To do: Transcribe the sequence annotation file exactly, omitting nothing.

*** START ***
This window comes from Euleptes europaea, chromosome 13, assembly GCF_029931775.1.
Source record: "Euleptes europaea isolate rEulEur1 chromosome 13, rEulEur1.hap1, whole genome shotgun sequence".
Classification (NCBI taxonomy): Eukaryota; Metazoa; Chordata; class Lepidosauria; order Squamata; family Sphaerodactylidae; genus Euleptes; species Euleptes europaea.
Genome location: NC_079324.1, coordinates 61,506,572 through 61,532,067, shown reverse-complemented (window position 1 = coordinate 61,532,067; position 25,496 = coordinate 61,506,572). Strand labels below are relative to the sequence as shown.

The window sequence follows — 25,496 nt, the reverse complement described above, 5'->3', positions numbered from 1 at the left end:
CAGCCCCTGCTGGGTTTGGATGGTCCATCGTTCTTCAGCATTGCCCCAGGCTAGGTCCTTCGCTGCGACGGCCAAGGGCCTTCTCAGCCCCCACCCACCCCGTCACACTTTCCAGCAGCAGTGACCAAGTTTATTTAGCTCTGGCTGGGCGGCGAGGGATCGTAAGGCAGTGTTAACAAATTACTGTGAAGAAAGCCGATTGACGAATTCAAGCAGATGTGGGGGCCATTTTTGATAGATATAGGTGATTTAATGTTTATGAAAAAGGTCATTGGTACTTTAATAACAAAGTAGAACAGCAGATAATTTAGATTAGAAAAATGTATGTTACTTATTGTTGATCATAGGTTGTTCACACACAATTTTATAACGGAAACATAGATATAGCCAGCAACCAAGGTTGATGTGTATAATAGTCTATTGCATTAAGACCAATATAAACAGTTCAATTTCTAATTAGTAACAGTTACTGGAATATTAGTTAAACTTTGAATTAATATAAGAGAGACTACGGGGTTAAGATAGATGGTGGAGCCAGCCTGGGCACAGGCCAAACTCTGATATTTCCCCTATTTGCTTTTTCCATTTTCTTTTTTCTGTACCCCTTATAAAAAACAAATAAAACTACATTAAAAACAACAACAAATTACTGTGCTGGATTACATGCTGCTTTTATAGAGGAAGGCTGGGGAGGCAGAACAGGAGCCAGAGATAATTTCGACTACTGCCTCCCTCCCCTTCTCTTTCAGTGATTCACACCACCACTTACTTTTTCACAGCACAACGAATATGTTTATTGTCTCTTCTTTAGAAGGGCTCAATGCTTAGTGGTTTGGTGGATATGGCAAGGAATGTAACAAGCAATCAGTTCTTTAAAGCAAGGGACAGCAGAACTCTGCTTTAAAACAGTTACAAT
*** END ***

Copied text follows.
This window comes from Euleptes europaea, chromosome 13, assembly GCF_029931775.1.
Source record: "Euleptes europaea isolate rEulEur1 chromosome 13, rEulEur1.hap1, whole genome shotgun sequence".
Classification (NCBI taxonomy): Eukaryota; Metazoa; Chordata; class Lepidosauria; order Squamata; family Sphaerodactylidae; genus Euleptes; species Euleptes europaea.
Genome location: NC_079324.1, coordinates 61,506,572 through 61,532,067, shown reverse-complemented (window position 1 = coordinate 61,532,067; position 25,496 = coordinate 61,506,572). Strand labels below are relative to the sequence as shown.

The window sequence follows — 25,496 nt, the reverse complement described above, 5'->3', positions numbered from 1 at the left end:
CAGCCCCTGCTGGGTTTGGATGGTCCATCGTTCTTCAGCATTGCCCCAGGCTAGGTCCTTCGCTGCGACGGCCAAGGGCCTTCTCAGCCCCCACCCACCCCGTCACACTTTCCAGCAGCAGTGACCAAGTTTATTTAGCTCTGGCTGGGCGGCGAGGGATCGTAAGGCAGTGTTAACAAATTACTGTGAAGAAAGCCGATTGACGAATTCAAGCAGATGTGGGGGCCATTTTTGATAGATATAGGTGATTTAATGTTTATGAAAAAGGTCATTGGTACTTTAATAACAAAGTAGAACAGCAGATAATTTAGATTAGAAAAATGTATGTTACTTATTGTTGATCATAGGTTGTTCACACACAATTTTATAACGGAAACATAGATATAGCCAGCAACCAAGGTTGATGTGTATAATAGTCTATTGCATTAAGACCAATATAAACAGTTCAATTTCTAATTAGTAACAGTTACTGGAATATTAGTTAAACTTTGAATTAATATAAGAGAGACTACGGGGTTAAGATAGATGGTGGAGCCAGCCTGGGCACAGGCCAAACTCTGATATTTCCCCTATTTGCTTTTTCCATTTTCTTTTTTCTGTACCCCTTATAAAAAACAAATAAAACTACATTAAAAACAACAACAAATTACTGTGCTGGATTACATGCTGCTTTTATAGAGGAAGGCTGGGGAGGCAGAACAGGAGCCAGAGATAATTTCGACTACTGCCTCCCTCCCCTTCTCTTTCAGTGATTCACACCACCACTTACTTTTTCACAGCACAACGAATATGTTTATTGTCTCTTCTTTAGAAGGGCTCAATGCTTAGTGGTTTGGTGGATATGGCAAGGAATGTAACAAGCAATCAGTTCTTTAAAGCAAGGGACAGCAGAACTCTGCTTTAAAACAGTTACAAT